For example, I’m a rule follower. It is part of me and although I don’t really think about it, my natural tendency is to follow rules. Worse than that, I tend to impose rules that aren’t even really there. The result is a lot of times, I don’t think of options for solving a problem that others see. I may overlook an option because it is going to cost money and I have this rule in my head that you shouldn’t spend money unless there is no other alternative. So, I’ll ignore a solution and search high and low to find another solution. I don’t even realize I’m doing it until someone else I’m working with says “well, if we just bought this thing, it would solve the problem.”
My paradigm about spending money colors the way I solve problems. When someone else comes with a different paradigm, I automatically start to think more creatively because a whole new set of options become available to me.
Another tool for getting the most out of differing paradigms is listening. Now – this ain’t easy folks! Especially when you are dealing with something highly emotional.
Let’s say your manager comes to you and says your performance is not meeting expectations. You think you’ve been doing a great job, so there are obviously 2 different paradigms here. Once you get over the initial shock of it, you can recognize that you and your manager are coming to your interaction with 2 different world views.
You can get curious “I wonder what her perspective is and how it can be so different from mine?”
And then you can listen. Really listen to her point of view. Don’t judge. Don’t defend. Listen. Listen to understand. Listen to empathize. See if you can understand her world view. See if you can recognize how all of her life experiences have added up to a different perspective than yours. Look for areas where your world view may be limited by your experiences and behaviors. Ask yourself if your world view could use an update as a result of this experience.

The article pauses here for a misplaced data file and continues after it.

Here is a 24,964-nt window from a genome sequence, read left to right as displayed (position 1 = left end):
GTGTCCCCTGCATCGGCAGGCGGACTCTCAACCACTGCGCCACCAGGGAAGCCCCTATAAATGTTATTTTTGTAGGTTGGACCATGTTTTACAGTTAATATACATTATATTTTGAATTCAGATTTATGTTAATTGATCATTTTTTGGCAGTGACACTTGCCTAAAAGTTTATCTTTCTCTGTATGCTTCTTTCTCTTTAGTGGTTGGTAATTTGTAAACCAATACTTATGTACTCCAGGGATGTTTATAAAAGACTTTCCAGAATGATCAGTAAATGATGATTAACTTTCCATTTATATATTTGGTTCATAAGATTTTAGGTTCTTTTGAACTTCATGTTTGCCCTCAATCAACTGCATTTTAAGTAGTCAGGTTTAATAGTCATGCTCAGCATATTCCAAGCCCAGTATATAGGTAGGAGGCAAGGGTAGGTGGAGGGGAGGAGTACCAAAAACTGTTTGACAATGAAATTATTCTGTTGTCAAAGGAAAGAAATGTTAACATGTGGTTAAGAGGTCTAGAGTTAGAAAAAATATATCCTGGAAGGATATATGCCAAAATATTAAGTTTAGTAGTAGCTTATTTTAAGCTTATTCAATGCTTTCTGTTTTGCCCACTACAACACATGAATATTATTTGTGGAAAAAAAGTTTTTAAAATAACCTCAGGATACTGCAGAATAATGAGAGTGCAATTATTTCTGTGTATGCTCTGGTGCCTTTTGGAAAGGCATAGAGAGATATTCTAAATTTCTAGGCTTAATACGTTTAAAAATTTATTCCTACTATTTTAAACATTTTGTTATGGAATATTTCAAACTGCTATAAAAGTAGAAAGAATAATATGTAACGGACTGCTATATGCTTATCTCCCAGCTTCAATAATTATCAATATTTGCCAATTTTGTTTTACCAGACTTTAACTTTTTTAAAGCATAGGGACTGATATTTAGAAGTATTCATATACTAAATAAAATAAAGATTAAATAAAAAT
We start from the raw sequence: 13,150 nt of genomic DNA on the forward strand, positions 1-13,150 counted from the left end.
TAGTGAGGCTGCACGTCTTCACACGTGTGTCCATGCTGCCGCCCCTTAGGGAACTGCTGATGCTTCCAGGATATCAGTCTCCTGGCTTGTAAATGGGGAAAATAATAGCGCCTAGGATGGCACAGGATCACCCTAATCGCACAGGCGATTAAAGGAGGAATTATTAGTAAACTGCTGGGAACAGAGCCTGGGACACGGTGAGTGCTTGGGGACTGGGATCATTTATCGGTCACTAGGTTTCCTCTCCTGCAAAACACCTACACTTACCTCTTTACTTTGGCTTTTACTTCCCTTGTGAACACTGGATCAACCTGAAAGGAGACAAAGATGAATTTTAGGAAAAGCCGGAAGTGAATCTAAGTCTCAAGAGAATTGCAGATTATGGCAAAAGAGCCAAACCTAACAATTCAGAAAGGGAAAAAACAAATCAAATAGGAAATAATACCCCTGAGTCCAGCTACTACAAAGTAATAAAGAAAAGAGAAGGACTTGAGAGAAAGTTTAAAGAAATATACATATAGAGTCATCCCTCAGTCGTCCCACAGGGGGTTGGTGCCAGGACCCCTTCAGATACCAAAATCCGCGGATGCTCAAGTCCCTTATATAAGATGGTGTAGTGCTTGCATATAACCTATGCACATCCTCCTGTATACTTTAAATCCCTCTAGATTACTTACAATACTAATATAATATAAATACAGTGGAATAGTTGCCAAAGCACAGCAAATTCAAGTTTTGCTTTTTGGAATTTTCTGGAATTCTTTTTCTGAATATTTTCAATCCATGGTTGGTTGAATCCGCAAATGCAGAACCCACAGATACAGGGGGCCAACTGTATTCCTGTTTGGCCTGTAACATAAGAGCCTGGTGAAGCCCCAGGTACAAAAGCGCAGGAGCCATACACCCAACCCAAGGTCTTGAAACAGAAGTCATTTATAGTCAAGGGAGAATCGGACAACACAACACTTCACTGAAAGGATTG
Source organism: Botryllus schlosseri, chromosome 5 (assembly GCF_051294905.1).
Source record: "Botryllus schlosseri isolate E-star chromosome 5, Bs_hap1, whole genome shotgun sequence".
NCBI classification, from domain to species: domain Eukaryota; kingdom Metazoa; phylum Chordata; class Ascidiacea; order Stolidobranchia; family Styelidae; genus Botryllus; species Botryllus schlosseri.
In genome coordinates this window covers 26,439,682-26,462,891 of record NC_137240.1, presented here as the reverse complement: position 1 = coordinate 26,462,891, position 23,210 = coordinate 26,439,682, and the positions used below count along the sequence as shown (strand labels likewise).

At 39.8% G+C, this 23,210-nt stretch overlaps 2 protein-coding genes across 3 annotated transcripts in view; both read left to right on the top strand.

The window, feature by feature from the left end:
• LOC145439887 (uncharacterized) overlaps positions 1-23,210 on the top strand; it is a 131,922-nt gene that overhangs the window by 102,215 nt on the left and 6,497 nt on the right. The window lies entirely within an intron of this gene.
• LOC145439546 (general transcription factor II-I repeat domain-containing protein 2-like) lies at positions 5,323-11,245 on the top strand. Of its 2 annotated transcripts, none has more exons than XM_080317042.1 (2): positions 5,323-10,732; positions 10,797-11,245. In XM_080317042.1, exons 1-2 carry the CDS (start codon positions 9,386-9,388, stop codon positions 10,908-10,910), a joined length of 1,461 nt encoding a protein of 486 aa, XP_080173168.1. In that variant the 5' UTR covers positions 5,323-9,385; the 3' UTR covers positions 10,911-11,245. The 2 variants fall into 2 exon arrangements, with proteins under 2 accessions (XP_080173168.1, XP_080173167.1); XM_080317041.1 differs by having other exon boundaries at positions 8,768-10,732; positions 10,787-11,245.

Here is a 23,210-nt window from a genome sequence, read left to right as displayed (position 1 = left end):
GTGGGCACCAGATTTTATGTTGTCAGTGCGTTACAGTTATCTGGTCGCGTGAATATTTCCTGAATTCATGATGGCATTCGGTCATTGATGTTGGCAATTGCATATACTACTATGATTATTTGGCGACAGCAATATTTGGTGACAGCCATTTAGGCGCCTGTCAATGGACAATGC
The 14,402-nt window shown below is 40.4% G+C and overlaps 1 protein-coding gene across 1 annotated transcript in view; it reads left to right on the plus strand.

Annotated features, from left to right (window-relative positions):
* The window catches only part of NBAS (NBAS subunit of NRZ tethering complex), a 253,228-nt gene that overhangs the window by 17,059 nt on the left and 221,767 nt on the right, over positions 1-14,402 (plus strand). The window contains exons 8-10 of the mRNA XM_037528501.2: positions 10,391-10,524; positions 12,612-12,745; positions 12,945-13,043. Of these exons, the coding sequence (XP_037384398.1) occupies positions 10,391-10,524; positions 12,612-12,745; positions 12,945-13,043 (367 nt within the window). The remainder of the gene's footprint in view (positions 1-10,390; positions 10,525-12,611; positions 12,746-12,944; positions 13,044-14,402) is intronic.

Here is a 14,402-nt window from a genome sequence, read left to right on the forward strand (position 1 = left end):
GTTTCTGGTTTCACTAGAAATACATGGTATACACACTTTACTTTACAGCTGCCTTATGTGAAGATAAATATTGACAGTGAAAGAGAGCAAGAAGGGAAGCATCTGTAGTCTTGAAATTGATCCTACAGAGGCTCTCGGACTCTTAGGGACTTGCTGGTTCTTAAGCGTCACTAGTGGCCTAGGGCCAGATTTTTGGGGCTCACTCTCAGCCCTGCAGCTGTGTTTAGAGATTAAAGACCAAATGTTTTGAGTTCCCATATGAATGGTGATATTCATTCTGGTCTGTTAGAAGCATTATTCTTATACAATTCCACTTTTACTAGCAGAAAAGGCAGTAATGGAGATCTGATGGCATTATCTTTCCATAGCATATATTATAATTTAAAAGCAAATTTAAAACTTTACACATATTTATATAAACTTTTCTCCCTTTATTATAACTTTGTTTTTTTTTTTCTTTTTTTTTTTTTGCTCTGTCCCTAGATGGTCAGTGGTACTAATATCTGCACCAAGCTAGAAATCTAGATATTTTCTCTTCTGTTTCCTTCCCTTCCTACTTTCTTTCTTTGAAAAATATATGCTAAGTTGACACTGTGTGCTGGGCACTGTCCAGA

So, back to Emerson. “What you are shouts so loudly in my ears that I can no hear what you say.”
Your homework for this week is to get to know your paradigm. Think about how you show up, and what lens you bring. Because to be successful in your career, people need to be able to hear what you say.
Stakeholder analysis is a good tool to have in your tool belt because it can be used to solve a lot of different problems. Stakeholder analysis is the process of identifying your stakeholders and analyzing them to understand their unique position.
The value of this tool is that it walks you through the process of identifying your stakeholders and their positions in order to make informed decisions. It helps you open your eyes to the different actors in the play and forces you to think about each one as a separate, unique person.
Who are stakeholders?
For any given situation, stakeholders are anyone who has a vested interest, or a stake, in your process.
When you want to get something done, you need to have your stakeholders onboard. In order to do that, you need to understand who they are and how you can best influence them. To do that, you should understand:
If you’d like to get a free Stakeholder Analysis Map, you can sign up for our newsletter, and we’ll give you access to it, and all of our other tools.
Being successful in corporate America means being good at teamwork. You aren’t going to be able to work effectively without basic teamwork skills.
Teamwork is something that you never master, so today, we are going to cover 5 things you can do to improve teamwork.
To new ideas, perspectives, people. When a team is working well, it is because of the openness of the team members to bring their ideas to the table without worrying about any negative consequences.
Everyone on the team needs to be transparent. This is tricky because some people, by nature, are not comfortable with transparency.
Teams are transparent when they say what they mean, when they listen to what others have to say, and when they don’t gossip.
Sometimes the mission gets lost because each department has their own objectives. But, every team in a company should be supporting the overall mission of the company. Great teams remember this.
Many companies fall into the trap that they go to the same people over-and-over. You should purposefully include people from adjacent departments to ensure you are getting different perspectives.
Good teams have a culture of accountability. They build into their framework tools that help with accountability because they recognize that it isn’t everybody’s strength.